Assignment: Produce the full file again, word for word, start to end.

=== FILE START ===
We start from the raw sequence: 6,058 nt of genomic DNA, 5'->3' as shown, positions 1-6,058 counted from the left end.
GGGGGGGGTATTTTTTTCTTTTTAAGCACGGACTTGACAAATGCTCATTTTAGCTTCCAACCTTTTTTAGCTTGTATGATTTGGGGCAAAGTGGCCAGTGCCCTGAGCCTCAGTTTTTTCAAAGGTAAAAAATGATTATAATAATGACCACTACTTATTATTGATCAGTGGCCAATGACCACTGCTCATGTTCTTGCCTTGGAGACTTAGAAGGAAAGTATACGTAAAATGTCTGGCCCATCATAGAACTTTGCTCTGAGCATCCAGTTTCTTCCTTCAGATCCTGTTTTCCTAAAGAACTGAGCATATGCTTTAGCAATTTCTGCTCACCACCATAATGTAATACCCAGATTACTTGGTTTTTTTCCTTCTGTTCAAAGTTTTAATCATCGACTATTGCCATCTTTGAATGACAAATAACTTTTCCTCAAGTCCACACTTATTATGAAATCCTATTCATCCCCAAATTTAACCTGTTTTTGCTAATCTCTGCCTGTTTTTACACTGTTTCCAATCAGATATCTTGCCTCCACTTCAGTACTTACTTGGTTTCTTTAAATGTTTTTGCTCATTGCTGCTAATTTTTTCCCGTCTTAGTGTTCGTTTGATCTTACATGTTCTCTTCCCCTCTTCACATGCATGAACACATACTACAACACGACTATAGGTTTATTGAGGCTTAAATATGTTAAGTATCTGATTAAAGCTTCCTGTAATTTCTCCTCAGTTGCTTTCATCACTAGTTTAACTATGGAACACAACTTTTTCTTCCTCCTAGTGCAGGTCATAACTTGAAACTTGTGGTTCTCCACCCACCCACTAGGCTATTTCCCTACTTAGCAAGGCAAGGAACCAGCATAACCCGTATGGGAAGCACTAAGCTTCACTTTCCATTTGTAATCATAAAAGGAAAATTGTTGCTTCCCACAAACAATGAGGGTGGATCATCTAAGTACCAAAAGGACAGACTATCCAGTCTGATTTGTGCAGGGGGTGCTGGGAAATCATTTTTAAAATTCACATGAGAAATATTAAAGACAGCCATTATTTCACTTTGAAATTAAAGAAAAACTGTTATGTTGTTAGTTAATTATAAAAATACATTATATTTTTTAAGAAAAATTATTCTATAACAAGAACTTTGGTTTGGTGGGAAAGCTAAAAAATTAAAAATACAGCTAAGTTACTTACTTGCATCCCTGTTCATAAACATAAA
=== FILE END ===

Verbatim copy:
We start from the raw sequence: 6,058 nt of genomic DNA, 5'->3' as shown, positions 1-6,058 counted from the left end.
GGGGGGGGTATTTTTTTCTTTTTAAGCACGGACTTGACAAATGCTCATTTTAGCTTCCAACCTTTTTTAGCTTGTATGATTTGGGGCAAAGTGGCCAGTGCCCTGAGCCTCAGTTTTTTCAAAGGTAAAAAATGATTATAATAATGACCACTACTTATTATTGATCAGTGGCCAATGACCACTGCTCATGTTCTTGCCTTGGAGACTTAGAAGGAAAGTATACGTAAAATGTCTGGCCCATCATAGAACTTTGCTCTGAGCATCCAGTTTCTTCCTTCAGATCCTGTTTTCCTAAAGAACTGAGCATATGCTTTAGCAATTTCTGCTCACCACCATAATGTAATACCCAGATTACTTGGTTTTTTTCCTTCTGTTCAAAGTTTTAATCATCGACTATTGCCATCTTTGAATGACAAATAACTTTTCCTCAAGTCCACACTTATTATGAAATCCTATTCATCCCCAAATTTAACCTGTTTTTGCTAATCTCTGCCTGTTTTTACACTGTTTCCAATCAGATATCTTGCCTCCACTTCAGTACTTACTTGGTTTCTTTAAATGTTTTTGCTCATTGCTGCTAATTTTTTCCCGTCTTAGTGTTCGTTTGATCTTACATGTTCTCTTCCCCTCTTCACATGCATGAACACATACTACAACACGACTATAGGTTTATTGAGGCTTAAATATGTTAAGTATCTGATTAAAGCTTCCTGTAATTTCTCCTCAGTTGCTTTCATCACTAGTTTAACTATGGAACACAACTTTTTCTTCCTCCTAGTGCAGGTCATAACTTGAAACTTGTGGTTCTCCACCCACCCACTAGGCTATTTCCCTACTTAGCAAGGCAAGGAACCAGCATAACCCGTATGGGAAGCACTAAGCTTCACTTTCCATTTGTAATCATAAAAGGAAAATTGTTGCTTCCCACAAACAATGAGGGTGGATCATCTAAGTACCAAAAGGACAGACTATCCAGTCTGATTTGTGCAGGGGGTGCTGGGAAATCATTTTTAAAATTCACATGAGAAATATTAAAGACAGCCATTATTTCACTTTGAAATTAAAGAAAAACTGTTATGTTGTTAGTTAATTATAAAAATACATTATATTTTTTAAGAAAAATTATTCTATAACAAGAACTTTGGTTTGGTGGGAAAGCTAAAAAATTAAAAATACAGCTAAGTTACTTACTTGCATCCCTGTTCATAAACATAAA